ultramarinus – beyond the sea


Enlisted on the World Heritage list in 1987, Brasilia is the only modern city recognized by the UNESCO for its unique city planning and architecture.  In 1956, President Juscelino Kubitschek decided to move Brazil’s capital from Rio de Janeiro to an interior location, a symbolic gesture to move away from Brazil’s colonial past to a central location closer to the hinderland away from the Atlantic coast.  Lucio Costa, an architect and urban planner, won the planning competition for the new capital – Brasilia in 1957.  Partnered with Oscar Niemeyer (architect responsible for most notable buildings) and Roberto Burle Marx (landscape architect responsible for many parks and gardens), the planning and architectural design were developed in a short period of time, and the new capital was officially inaugurated in 1961, 3.5 years after the start of construction.  Named as the Pilot Plan, the layout of Brasilia is the only example of Modernist city planning realized in full scale.  In aerial view, Brasilia looks like an airplane or a bird with open wings.  All federal buildings are located along the central axis known as the Axis of Monuments.  Residential quarters are organized in different sections at both “wings” of the plan.  At the heart of the plan lies the Central Bus Station, wrapped with the Hotel and Banking Sectors.  Efficiency of automobile traffic and strict organization according to specific functions of each city zone were the main features of Costa’s plan.  Brasilia reflects the Modernist fascination for the machine age and the rise of the automobile culture in mid 20th century.  Everything was planned in a monumental scale that could only be appreciated when traveling by a car.  For pedestrians, however, crossing a multi-lane roadway or walking on a poorly lit sidewalk during nighttime has always been a nightmare, especially for today when Brasilia’s population of 2.7 million inhabitants has greatly outgrown its designed capacity of 500,000.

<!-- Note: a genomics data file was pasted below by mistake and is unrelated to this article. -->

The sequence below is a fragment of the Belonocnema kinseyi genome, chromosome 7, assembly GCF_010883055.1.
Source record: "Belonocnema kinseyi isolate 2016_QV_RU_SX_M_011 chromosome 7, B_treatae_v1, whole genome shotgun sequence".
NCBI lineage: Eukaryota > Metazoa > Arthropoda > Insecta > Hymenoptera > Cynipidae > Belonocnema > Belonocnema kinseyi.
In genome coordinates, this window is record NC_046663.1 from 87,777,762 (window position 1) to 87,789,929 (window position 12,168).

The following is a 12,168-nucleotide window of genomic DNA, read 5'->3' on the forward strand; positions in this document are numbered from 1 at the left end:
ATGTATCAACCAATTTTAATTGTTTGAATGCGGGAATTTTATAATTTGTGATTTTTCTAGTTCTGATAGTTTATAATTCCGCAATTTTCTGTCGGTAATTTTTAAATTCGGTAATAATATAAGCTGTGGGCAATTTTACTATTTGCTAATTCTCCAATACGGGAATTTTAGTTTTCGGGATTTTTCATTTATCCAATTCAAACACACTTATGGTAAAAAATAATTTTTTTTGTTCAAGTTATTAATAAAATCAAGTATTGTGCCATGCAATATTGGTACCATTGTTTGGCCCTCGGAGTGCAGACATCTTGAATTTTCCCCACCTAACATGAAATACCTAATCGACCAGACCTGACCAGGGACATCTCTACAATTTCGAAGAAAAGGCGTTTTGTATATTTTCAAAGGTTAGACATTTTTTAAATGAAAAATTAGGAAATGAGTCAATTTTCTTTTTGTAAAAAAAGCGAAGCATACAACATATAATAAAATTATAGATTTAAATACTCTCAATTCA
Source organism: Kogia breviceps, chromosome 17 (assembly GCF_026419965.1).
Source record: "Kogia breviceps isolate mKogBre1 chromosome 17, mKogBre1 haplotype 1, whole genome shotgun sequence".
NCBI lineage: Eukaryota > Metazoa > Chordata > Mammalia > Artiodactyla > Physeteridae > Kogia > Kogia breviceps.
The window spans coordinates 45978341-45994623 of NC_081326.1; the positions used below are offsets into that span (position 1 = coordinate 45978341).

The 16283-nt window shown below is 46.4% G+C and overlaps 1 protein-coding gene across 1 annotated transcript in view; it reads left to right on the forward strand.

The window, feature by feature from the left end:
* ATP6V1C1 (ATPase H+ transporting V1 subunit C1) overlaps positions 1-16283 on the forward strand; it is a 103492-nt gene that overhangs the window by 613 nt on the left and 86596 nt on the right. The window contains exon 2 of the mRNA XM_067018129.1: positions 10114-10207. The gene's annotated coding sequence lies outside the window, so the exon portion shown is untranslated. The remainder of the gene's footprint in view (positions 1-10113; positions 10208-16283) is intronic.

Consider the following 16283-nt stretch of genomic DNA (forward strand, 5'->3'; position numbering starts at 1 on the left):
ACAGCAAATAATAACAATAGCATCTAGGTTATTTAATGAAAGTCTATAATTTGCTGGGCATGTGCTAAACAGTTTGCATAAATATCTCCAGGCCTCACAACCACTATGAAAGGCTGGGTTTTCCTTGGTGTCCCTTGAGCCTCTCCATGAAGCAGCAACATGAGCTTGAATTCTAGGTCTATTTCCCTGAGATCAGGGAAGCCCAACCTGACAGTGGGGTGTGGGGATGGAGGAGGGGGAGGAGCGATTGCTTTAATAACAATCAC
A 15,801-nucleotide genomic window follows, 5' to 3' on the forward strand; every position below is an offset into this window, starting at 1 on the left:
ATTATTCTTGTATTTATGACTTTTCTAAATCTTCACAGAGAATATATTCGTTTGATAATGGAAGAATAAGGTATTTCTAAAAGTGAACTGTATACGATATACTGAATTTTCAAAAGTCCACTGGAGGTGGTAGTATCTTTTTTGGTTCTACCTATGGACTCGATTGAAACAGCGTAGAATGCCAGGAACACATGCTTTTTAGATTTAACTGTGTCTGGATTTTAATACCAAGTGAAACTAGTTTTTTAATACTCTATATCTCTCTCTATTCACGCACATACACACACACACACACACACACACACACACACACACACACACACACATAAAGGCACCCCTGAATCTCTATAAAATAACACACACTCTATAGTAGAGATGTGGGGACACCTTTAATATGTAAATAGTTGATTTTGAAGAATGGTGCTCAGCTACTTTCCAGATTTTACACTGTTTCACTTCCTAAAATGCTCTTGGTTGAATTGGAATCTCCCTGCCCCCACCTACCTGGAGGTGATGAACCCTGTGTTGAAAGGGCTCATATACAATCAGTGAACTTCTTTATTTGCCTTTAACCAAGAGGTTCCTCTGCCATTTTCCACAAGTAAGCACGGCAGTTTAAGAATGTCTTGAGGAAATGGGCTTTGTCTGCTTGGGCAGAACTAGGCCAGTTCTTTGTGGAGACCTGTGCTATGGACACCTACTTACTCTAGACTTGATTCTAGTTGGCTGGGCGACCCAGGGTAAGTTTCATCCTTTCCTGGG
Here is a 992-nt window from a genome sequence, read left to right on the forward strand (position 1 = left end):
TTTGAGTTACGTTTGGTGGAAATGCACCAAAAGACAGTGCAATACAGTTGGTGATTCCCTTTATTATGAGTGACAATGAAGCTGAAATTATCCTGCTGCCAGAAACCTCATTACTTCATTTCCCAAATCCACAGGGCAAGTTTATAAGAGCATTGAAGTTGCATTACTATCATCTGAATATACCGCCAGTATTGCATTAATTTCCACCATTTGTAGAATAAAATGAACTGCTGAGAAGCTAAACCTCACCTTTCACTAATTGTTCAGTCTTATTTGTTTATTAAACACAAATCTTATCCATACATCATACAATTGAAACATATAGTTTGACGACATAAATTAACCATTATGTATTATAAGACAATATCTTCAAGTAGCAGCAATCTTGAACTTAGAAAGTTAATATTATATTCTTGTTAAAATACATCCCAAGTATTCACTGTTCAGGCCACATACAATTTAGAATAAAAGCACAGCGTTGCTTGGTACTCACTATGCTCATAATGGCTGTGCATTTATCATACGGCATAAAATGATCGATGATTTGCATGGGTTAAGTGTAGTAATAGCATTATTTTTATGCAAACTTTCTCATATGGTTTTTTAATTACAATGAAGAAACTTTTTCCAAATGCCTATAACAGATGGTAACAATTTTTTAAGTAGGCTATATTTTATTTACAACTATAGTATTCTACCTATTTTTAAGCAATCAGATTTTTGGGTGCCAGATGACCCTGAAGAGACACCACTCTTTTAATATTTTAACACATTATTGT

Brasilia Bus Station
Brasilia Bus Station
With limited traffic lights, crossing a road in Brasilia is a nightmare for pedestrians.
Hotel Sector
Distant view of the Axis of Monuments

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Read more on Brasilia, Brazil
Day 13.2 – First Impression, Brasilia
Day 14.1 – Pilot Plan, Brasilia
Day 14.2 – Eixo, Monumental, Brasilia
Day 14.3 – Catedral Metropolitana, Brasilia
Day 14.4 – Palacio Itamaraty, Brasilia
Day 14.5 – Congresso Nacional, Brasilia
Day 15.1 – Santuario Dom Bosco, Brasilia

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South America 2013 – Our Destinations
Buenos Aires (Argentina), Iguazu Falls (Argentina/Brazil), Pantanal (Brazil), Brasilia (Brazil), Belo Horizonte & Inhotim (Brazil), Ouro Preto (Brazil), Rio de Janeiro (Brazil), Paraty (Brazil), Sao Paulo (Brazil), Samaipata & Santa Cruz (Bolivia), Sucre (Bolivia), Potosi (Bolivia), Southwest Circuit (Bolivia), Tilcara, Purmamarca, Salta (Argentina), Cafayate (Argentina), San Pedro de Atacama (Chile), Antofagasta & Paranal Observatory (Chile), Chiloe (Chile), Puerto Varas (Chile), Torres del Paine (Chile), Ushuaia (Argentina), El Chalten (Argentina), El Calafate (Argentina), Isla Magdalena (Argentina), Santiago (Chile), Valparaiso (Chile), Afterthought

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